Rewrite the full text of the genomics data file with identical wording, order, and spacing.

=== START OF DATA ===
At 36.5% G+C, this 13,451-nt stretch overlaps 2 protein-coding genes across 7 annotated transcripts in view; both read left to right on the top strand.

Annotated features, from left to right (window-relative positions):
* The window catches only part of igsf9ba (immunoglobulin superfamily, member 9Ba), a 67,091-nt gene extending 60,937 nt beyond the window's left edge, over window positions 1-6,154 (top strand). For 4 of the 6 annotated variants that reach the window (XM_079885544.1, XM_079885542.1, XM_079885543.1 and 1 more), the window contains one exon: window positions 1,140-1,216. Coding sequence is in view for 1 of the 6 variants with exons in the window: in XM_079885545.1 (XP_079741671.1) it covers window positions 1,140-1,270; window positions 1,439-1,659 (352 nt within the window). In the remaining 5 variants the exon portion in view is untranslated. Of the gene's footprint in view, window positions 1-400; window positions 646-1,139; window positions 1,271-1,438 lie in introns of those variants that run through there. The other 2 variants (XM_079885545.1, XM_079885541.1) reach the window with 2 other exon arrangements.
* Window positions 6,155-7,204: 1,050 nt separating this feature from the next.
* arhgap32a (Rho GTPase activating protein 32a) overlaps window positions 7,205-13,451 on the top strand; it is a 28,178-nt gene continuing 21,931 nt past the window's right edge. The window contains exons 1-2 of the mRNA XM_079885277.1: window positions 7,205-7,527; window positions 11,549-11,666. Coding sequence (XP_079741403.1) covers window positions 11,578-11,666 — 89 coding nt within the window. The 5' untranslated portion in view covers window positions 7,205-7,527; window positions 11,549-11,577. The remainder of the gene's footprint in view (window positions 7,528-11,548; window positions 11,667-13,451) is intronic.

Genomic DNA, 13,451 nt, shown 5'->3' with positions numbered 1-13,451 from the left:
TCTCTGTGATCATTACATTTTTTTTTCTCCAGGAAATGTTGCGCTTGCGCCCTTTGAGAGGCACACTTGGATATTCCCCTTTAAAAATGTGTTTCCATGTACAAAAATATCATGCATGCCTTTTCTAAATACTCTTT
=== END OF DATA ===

At 36.5% G+C, this 13,451-nt stretch overlaps 2 protein-coding genes across 7 annotated transcripts in view; both read left to right on the top strand.

Annotated features, from left to right (window-relative positions):
* The window catches only part of igsf9ba (immunoglobulin superfamily, member 9Ba), a 67,091-nt gene extending 60,937 nt beyond the window's left edge, over window positions 1-6,154 (top strand). For 4 of the 6 annotated variants that reach the window (XM_079885544.1, XM_079885542.1, XM_079885543.1 and 1 more), the window contains one exon: window positions 1,140-1,216. Coding sequence is in view for 1 of the 6 variants with exons in the window: in XM_079885545.1 (XP_079741671.1) it covers window positions 1,140-1,270; window positions 1,439-1,659 (352 nt within the window). In the remaining 5 variants the exon portion in view is untranslated. Of the gene's footprint in view, window positions 1-400; window positions 646-1,139; window positions 1,271-1,438 lie in introns of those variants that run through there. The other 2 variants (XM_079885545.1, XM_079885541.1) reach the window with 2 other exon arrangements.
* Window positions 6,155-7,204: 1,050 nt separating this feature from the next.
* arhgap32a (Rho GTPase activating protein 32a) overlaps window positions 7,205-13,451 on the top strand; it is a 28,178-nt gene continuing 21,931 nt past the window's right edge. The window contains exons 1-2 of the mRNA XM_079885277.1: window positions 7,205-7,527; window positions 11,549-11,666. Coding sequence (XP_079741403.1) covers window positions 11,578-11,666 — 89 coding nt within the window. The 5' untranslated portion in view covers window positions 7,205-7,527; window positions 11,549-11,577. The remainder of the gene's footprint in view (window positions 7,528-11,548; window positions 11,667-13,451) is intronic.

Genomic DNA, 13,451 nt, shown 5'->3' with positions numbered 1-13,451 from the left:
TCTCTGTGATCATTACATTTTTTTTTCTCCAGGAAATGTTGCGCTTGCGCCCTTTGAGAGGCACACTTGGATATTCCCCTTTAAAAATGTGTTTCCATGTACAAAAATATCATGCATGCCTTTTCTAAATACTCTTT